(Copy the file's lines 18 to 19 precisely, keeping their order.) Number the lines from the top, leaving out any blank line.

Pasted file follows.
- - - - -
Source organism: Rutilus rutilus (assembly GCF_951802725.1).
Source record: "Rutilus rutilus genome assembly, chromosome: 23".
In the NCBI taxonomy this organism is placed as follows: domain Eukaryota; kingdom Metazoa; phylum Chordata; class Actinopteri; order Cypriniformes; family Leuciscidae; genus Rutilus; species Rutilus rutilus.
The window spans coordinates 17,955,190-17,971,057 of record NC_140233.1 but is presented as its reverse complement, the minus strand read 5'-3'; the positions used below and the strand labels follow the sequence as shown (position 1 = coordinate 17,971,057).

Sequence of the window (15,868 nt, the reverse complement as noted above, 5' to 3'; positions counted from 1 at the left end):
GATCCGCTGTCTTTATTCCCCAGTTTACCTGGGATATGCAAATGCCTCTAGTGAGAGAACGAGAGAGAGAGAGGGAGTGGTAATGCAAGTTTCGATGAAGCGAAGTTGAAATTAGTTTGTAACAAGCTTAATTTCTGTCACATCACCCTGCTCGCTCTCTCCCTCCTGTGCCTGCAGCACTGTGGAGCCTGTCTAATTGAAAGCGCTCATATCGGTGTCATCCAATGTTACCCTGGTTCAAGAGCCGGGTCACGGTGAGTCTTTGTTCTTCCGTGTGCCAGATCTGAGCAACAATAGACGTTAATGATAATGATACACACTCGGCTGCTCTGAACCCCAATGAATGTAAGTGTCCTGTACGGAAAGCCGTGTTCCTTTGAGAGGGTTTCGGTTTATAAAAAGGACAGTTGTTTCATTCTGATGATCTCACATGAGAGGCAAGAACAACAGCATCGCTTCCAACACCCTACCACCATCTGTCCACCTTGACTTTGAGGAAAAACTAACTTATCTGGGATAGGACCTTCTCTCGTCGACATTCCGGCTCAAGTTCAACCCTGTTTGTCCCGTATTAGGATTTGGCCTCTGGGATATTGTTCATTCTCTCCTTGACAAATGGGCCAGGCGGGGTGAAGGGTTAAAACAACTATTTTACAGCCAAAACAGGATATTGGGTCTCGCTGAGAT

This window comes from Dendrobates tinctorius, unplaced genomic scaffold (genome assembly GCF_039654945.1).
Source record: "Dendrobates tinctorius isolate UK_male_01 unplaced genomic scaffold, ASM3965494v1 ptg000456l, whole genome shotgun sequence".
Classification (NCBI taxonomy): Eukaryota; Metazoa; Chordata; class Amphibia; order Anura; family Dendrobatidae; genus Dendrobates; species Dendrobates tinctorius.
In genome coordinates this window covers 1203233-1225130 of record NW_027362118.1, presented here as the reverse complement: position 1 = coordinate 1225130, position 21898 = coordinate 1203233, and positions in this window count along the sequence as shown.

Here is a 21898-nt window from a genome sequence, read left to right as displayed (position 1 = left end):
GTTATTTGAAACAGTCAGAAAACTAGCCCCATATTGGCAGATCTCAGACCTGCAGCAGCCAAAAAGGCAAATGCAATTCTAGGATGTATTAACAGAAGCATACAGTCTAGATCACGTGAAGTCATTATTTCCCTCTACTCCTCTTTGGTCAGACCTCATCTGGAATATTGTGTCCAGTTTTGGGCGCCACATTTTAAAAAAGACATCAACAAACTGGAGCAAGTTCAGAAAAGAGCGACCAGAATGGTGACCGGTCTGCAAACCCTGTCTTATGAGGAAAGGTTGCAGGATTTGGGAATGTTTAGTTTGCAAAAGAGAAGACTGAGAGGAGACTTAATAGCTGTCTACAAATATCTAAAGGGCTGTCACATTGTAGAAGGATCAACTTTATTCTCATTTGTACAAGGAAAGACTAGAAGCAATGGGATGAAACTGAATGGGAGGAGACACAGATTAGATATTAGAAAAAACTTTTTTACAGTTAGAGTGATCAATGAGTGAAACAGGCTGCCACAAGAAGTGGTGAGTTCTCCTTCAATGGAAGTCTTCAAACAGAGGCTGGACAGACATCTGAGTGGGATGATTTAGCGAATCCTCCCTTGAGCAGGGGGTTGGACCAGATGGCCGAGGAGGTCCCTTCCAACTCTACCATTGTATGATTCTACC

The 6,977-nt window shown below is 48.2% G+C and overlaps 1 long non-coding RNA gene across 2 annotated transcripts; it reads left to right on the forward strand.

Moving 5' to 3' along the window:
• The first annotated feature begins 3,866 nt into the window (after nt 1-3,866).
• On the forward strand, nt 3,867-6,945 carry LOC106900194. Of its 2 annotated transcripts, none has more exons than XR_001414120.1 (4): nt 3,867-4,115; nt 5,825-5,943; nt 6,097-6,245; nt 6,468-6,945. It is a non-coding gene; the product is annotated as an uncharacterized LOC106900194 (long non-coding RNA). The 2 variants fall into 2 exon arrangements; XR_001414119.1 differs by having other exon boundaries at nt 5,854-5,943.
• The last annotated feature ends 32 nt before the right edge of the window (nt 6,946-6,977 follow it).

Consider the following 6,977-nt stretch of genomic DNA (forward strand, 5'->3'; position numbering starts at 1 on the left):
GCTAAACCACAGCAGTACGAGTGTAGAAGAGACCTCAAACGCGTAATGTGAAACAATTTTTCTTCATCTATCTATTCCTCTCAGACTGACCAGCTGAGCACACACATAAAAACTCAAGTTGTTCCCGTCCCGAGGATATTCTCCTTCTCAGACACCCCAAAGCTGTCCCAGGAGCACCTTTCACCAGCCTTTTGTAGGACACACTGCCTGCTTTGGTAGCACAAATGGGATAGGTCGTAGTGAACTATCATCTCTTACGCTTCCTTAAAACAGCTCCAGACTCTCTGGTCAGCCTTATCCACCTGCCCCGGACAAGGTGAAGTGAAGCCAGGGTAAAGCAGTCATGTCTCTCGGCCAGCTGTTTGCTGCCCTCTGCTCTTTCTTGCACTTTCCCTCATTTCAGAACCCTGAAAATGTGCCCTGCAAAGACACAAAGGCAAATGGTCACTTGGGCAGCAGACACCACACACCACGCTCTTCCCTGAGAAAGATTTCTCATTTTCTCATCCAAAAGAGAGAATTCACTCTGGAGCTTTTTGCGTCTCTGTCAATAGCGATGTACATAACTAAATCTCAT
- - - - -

Consider the following 6,977-nt stretch of genomic DNA (forward strand, 5'->3'; position numbering starts at 1 on the left):
GCTAAACCACAGCAGTACGAGTGTAGAAGAGACCTCAAACGCGTAATGTGAAACAATTTTTCTTCATCTATCTATTCCTCTCAGACTGACCAGCTGAGCACACACATAAAAACTCAAGTTGTTCCCGTCCCGAGGATATTCTCCTTCTCAGACACCCCAAAGCTGTCCCAGGAGCACCTTTCACCAGCCTTTTGTAGGACACACTGCCTGCTTTGGTAGCACAAATGGGATAGGTCGTAGTGAACTATCATCTCTTACGCTTCCTTAAAACAGCTCCAGACTCTCTGGTCAGCCTTATCCACCTGCCCCGGACAAGGTGAAGTGAAGCCAGGGTAAAGCAGTCATGTCTCTCGGCCAGCTGTTTGCTGCCCTCTGCTCTTTCTTGCACTTTCCCTCATTTCAGAACCCTGAAAATGTGCCCTGCAAAGACACAAAGGCAAATGGTCACTTGGGCAGCAGACACCACACACCACGCTCTTCCCTGAGAAAGATTTCTCATTTTCTCATCCAAAAGAGAGAATTCACTCTGGAGCTTTTTGCGTCTCTGTCAATAGCGATGTACATAACTAAATCTCAT